I work with the Schools of Mathematics, History and Politics & International Relations. However, because of the way the Careers Service is designed I also contribute on a pan-London basis to careers work in International Development and the City and Finance areas.

How do you do this? What do you spend most of your time doing?

Most of my time is divided between work for my departments and more general work for Queen Mary Careers & Enterprise.  A lot of this would be interviewing students either in the Careers Centre or, for my departments in the Library (we just don’t have enough interviewing rooms in the Careers Centre).  Alongside interviewing I research my sectors – right now I’m doing a lot of research around options for History students – and organising careers events. These take a lot of time enrolling and briefing speakers.

Jeff pic

What’s the hardest thing about your job?

I’ve been doing this job for a while so whatever most student’s ask me about I’ve got some starting points for them. However, I still come across students studying subjects that are very specialised and I’ve no immediate answers to their questions.  Now, I think any student should be able to come to a consultant and get an answer to the question, ‘what can I do with my degree?’  They don’t want to hear a vague response about the value of a degree in general but quite specific material about their discipline but it’s pretty impossible for me to have that at my fingertips. So that can be bit of a struggle.

What do you enjoy the most?

The Careers Consultant job is really varied and it is a great job. If I had to nominate one thing though it is the fact that I can have conversations that really open up possibilities for students. Occasionally you feel you have had conversations that are part of a turning point.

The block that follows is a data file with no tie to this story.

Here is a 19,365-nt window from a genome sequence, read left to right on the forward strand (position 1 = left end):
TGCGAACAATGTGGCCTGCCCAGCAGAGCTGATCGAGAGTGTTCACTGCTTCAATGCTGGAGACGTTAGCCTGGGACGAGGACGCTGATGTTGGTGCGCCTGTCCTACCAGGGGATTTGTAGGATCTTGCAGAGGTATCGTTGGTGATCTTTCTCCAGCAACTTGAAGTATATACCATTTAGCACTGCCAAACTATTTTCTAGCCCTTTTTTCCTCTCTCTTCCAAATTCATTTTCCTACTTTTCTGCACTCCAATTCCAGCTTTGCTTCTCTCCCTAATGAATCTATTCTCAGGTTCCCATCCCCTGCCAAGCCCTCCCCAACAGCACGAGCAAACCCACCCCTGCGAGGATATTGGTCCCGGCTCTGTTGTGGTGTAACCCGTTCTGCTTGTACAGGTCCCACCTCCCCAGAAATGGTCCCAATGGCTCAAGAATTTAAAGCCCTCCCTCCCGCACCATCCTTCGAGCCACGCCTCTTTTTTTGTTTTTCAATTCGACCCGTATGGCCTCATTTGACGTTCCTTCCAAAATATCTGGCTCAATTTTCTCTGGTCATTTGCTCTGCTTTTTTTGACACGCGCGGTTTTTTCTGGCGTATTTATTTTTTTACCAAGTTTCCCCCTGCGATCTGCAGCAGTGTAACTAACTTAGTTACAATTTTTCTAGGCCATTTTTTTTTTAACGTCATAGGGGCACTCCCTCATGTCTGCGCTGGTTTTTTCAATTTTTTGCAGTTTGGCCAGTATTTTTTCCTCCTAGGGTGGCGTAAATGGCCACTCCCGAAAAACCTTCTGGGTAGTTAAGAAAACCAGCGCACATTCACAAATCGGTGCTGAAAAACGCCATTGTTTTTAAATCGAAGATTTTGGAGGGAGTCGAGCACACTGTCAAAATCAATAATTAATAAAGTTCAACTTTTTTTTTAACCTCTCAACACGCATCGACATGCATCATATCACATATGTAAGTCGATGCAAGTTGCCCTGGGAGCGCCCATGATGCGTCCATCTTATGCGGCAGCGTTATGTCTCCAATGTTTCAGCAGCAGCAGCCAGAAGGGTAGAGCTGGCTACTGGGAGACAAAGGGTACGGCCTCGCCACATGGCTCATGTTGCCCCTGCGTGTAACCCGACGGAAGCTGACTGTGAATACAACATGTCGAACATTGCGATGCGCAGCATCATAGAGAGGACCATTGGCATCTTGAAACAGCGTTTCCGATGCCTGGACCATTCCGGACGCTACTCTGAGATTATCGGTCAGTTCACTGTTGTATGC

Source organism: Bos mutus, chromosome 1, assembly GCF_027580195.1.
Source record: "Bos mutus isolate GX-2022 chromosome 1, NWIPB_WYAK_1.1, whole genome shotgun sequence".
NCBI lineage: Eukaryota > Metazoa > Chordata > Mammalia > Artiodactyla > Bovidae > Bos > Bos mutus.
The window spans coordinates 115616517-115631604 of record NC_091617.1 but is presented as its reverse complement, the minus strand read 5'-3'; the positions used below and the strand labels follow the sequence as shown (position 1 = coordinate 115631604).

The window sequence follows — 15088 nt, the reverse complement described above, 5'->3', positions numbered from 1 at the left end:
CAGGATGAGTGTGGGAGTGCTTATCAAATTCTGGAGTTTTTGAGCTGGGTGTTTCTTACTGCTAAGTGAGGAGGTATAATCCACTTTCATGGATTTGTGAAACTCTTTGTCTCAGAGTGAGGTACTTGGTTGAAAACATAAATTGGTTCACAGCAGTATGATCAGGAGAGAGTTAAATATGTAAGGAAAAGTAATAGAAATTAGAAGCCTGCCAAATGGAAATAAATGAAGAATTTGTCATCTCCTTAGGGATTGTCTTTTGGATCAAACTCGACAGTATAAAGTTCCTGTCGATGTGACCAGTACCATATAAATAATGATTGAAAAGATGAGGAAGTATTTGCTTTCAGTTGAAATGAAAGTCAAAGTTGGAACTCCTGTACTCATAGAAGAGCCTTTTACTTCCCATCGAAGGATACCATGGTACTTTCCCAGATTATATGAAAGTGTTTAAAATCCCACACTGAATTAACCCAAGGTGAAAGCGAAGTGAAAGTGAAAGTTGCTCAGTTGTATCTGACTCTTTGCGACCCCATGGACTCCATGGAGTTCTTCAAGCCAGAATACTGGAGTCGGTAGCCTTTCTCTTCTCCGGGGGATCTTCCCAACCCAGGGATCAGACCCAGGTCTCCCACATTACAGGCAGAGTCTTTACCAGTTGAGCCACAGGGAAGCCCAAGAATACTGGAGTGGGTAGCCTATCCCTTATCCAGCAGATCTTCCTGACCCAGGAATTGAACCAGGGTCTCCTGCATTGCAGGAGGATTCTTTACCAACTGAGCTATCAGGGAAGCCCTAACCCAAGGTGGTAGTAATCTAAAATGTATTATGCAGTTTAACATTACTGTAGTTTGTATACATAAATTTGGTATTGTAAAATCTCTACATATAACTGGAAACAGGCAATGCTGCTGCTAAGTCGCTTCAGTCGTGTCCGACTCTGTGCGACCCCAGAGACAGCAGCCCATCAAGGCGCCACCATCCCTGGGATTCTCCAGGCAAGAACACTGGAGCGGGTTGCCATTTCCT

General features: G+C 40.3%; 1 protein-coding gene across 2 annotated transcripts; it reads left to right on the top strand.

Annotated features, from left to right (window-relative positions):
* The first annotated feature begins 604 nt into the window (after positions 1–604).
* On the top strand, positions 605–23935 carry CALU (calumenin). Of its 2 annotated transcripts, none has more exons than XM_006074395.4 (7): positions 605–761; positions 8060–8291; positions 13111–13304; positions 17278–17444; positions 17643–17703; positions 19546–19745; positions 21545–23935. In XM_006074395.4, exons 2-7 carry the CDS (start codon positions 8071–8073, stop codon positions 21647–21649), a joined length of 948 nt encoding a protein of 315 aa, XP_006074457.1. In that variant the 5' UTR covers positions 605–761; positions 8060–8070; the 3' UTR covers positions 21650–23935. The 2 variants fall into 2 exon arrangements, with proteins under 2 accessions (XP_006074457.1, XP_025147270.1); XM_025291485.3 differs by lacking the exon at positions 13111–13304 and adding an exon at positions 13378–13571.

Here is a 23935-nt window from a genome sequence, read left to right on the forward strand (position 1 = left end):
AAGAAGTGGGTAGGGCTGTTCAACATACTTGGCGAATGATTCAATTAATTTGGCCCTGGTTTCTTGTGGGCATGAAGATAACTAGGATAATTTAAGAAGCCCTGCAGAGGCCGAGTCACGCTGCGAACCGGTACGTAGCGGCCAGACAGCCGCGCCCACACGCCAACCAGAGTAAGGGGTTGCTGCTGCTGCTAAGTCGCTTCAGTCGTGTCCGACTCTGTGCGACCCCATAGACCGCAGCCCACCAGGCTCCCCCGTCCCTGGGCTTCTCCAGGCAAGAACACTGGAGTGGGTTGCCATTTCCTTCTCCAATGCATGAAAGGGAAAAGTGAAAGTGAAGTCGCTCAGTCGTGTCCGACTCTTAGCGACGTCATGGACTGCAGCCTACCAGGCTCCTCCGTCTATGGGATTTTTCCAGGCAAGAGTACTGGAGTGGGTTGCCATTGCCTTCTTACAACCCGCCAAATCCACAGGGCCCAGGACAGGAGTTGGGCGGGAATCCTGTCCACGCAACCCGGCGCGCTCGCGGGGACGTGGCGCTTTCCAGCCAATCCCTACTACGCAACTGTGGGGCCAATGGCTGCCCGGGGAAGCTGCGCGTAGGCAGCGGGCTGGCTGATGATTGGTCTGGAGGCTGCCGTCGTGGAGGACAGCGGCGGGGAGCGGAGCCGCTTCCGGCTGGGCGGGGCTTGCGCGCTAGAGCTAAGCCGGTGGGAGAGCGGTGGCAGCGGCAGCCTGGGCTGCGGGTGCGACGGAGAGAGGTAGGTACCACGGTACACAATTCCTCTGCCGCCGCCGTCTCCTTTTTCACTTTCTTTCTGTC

What are you most proud of? What is your biggest success to date?

In my career as a whole probably creating a reputation for the Careers Service  in the area of International Development. More recently I’ve been at Queen Mary for nearly three years and I think while I have been here I have worked with my Schools – and with student societies – to create some high profile events. This year we ran ambitious  ‘Mathematics Impacts’ and ‘History Impacts’ events which really raised the Careers profile significantly

What is the most common question you get asked by students?

What can I do?

And finally, tells us one thing we wouldn’t know about you.

I always think how interesting this answer would be if it was anonymous!  As it isn’t then I can tell you that I’ve lived in the same flat in Clapham for 23 years. I helped build it and 25 other homes along with a small group of friends who formed a housing Cooperative.